The "crisis" of Soviet troops in Cuba has receded quickly and quietly and is no longer prime time news.

But it remains an interesting episode for what it revealed about the impulses and attitudes of the presumptive candidates for president in 1980.

The Washington Post asked each of them how he would have dealt with the issue had he been in President Carter's shoes.

All who responded found fault with Carter's handling of the affair. Some criticised him for "backing down," others for being too belicose. But their own prescriptions, for the most part, were mild in tone, cautious and unwarlike.

Republican John B. Connally, for example, has a reputation for "toughness." As president, he said, he would have "drawn the line on the presence of Soviet troops in Cuba and the western hemisphere." But beyond that the only actions he recommended were postponement of the Senate debate on the strategic arms limitation treaty and a request to Congress for a 6 percent increase in the Pentagon budget.

None of those responding to The Post's inquiry suggested military action of any kind by the United States except Republican Rep. Philip Crane (Ill.) who proposed, as one option, a naval blockade of Cuba of the sort imposed during the Cuban missile crisis of 1962.

Dissent from a different viewpoint came from Democratic Gov. Edmund G. (Jerry) Brown Jr. of California. "The presence of 3,000 Soviet troops in Cuba," he said, "does not appear to constitute a threat to this nation's security." The issue, he suggested, was distorted by Washington and no evidence was ever produced to show that "the Soviet military force in Cuba is either larger than before or armed in a different fashion. Without that evidence, the president's actions appear more a political hype for domestic consumption and are more provocative than productive.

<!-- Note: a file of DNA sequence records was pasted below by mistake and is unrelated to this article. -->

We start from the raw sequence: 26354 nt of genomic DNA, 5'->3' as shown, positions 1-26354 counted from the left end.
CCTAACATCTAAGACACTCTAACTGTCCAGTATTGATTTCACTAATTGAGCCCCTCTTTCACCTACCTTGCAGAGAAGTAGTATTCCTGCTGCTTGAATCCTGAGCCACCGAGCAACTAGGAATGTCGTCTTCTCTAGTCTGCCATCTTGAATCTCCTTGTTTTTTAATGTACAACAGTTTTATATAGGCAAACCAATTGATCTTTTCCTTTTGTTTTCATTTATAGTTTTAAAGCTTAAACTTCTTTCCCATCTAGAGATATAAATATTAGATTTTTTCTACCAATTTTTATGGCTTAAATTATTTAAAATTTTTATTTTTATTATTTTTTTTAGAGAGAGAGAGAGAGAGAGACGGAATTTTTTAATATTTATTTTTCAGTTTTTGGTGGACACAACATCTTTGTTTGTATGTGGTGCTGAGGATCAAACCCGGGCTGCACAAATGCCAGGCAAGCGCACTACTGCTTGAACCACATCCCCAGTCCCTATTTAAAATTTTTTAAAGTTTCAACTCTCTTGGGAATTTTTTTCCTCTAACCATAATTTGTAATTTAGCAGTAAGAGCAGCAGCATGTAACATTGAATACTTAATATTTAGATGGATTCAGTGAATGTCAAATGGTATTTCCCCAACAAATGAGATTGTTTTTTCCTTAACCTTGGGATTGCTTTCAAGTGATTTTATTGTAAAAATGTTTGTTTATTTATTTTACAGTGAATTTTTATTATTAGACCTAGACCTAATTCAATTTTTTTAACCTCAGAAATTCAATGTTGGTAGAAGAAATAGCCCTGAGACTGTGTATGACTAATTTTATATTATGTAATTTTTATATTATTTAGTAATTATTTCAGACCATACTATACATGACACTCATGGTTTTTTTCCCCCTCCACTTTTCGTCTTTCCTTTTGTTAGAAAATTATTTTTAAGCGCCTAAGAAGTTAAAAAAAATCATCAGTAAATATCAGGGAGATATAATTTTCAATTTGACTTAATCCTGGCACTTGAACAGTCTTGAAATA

" . . . As for Cuba, the United States must recognize that its revolutionary regime could be an example to other Latin Americans confronted by corrupt and repressive governments. The primary task of the United States in the Americas is to support real democratic forces and tendencies so that the alternatives do not necessarily become Fidel Castro and his Soviet Allies."

George Bush, a Republican, was also critical of Carter's handling of the issue. It should never have become, he said, "a public and potentially destructive confrontation."

Rather, said Bush, "the correct approach was to exert quiet but intense pressure; to inform the Soviet leadership that there could be no progress on the wide array of issues important to both sides until we were satisfied that the combat troops had been removed."

Howard H. Baker Jr. (Tenn.), the Republican leader in the Senate, deplored Carter's failure to "act firmly and decisively." His own approach, he said, would have been to seriously consider "suspending consideration of most-favored-nation trading status for the Soviet Union, imposing tighter restrictions on the transfer of high technology to the Soviets, freezing negotiations on limiting military deployment in the Indian Ocean, or declaring the 1962 U.S.-Soviet agreements on Cuba null and void. . . ." He would not have postponed the SALT debate.

His colleague and fellow candidate, Republican Sen. Bob Dole (Kan.), disagreed on SALT. Dole would suspend debate on SALT, resume reconnaissance flights over Cuba, suspend the export of high technology items to the Soviet Union, defer any consideration of most-favored-nation status for the U.S.S.R. and "increase our military presence in areas around the Soviet Union, including an enlargement of our forces in the Indian Ocean."

Republican Rep. John Anderson (Ill.), like Brown, criticized Carter for magnifying "out of proportion" the troops-in-Cuba issue. "It was a hasty judgment to insist that the status quo had to be changed . . . Having created an unnecessary crisis, the president is to be commended for having then turned to calm and patient diplomacy to resolve it."

Like Crane, Republican Sen. Larry Pressler (S.D.) took a more bellicose line. He would have made the SALT treaty hostage to the removal of the troops, would have canceled computer technology sales to the Russians and would have expanded surveillance of both Cuba and the Soviet Union. He also would "make it clear that we would ultimately move towards an economic blockade."

Three of the presumptive candidates -- former president Gerald Ford, Sen. Edward M. Kennedy (D-Mass.) and former California governor Ronald Reagan -- did not respond to The Post's request for a statement.